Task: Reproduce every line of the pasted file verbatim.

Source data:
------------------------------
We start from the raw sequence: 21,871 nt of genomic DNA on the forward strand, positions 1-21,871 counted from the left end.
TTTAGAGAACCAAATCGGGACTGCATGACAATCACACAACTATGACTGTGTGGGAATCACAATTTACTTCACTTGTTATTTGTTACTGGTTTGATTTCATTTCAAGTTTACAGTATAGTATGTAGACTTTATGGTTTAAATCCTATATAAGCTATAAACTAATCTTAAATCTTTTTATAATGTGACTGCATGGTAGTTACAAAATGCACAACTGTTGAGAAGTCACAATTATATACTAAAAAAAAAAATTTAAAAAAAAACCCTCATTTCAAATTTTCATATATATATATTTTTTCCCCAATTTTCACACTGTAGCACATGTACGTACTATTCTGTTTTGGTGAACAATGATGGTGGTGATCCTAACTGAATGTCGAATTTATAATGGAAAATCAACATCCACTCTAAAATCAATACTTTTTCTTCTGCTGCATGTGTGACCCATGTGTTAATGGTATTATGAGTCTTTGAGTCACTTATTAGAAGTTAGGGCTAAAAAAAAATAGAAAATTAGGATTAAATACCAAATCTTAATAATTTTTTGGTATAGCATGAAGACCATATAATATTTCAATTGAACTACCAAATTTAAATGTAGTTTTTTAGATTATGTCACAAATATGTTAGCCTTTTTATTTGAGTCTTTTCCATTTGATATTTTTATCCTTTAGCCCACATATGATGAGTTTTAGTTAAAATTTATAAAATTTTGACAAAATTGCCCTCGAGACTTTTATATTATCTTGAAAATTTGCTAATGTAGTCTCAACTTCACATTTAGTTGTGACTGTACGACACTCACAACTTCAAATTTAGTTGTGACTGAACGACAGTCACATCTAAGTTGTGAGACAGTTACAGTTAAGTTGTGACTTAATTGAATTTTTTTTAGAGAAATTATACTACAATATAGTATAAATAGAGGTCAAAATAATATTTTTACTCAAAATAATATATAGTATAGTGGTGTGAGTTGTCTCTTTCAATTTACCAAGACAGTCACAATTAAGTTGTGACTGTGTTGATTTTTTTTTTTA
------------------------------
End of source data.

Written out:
We start from the raw sequence: 21,871 nt of genomic DNA on the forward strand, positions 1-21,871 counted from the left end.
TTTAGAGAACCAAATCGGGACTGCATGACAATCACACAACTATGACTGTGTGGGAATCACAATTTACTTCACTTGTTATTTGTTACTGGTTTGATTTCATTTCAAGTTTACAGTATAGTATGTAGACTTTATGGTTTAAATCCTATATAAGCTATAAACTAATCTTAAATCTTTTTATAATGTGACTGCATGGTAGTTACAAAATGCACAACTGTTGAGAAGTCACAATTATATACTAAAAAAAAAAATTTAAAAAAAAACCCTCATTTCAAATTTTCATATATATATATTTTTTCCCCAATTTTCACACTGTAGCACATGTACGTACTATTCTGTTTTGGTGAACAATGATGGTGGTGATCCTAACTGAATGTCGAATTTATAATGGAAAATCAACATCCACTCTAAAATCAATACTTTTTCTTCTGCTGCATGTGTGACCCATGTGTTAATGGTATTATGAGTCTTTGAGTCACTTATTAGAAGTTAGGGCTAAAAAAAAATAGAAAATTAGGATTAAATACCAAATCTTAATAATTTTTTGGTATAGCATGAAGACCATATAATATTTCAATTGAACTACCAAATTTAAATGTAGTTTTTTAGATTATGTCACAAATATGTTAGCCTTTTTATTTGAGTCTTTTCCATTTGATATTTTTATCCTTTAGCCCACATATGATGAGTTTTAGTTAAAATTTATAAAATTTTGACAAAATTGCCCTCGAGACTTTTATATTATCTTGAAAATTTGCTAATGTAGTCTCAACTTCACATTTAGTTGTGACTGTACGACACTCACAACTTCAAATTTAGTTGTGACTGAACGACAGTCACATCTAAGTTGTGAGACAGTTACAGTTAAGTTGTGACTTAATTGAATTTTTTTTAGAGAAATTATACTACAATATAGTATAAATAGAGGTCAAAATAATATTTTTACTCAAAATAATATATAGTATAGTGGTGTGAGTTGTCTCTTTCAATTTACCAAGACAGTCACAATTAAGTTGTGACTGTGTTGATTTTTTTTTTTA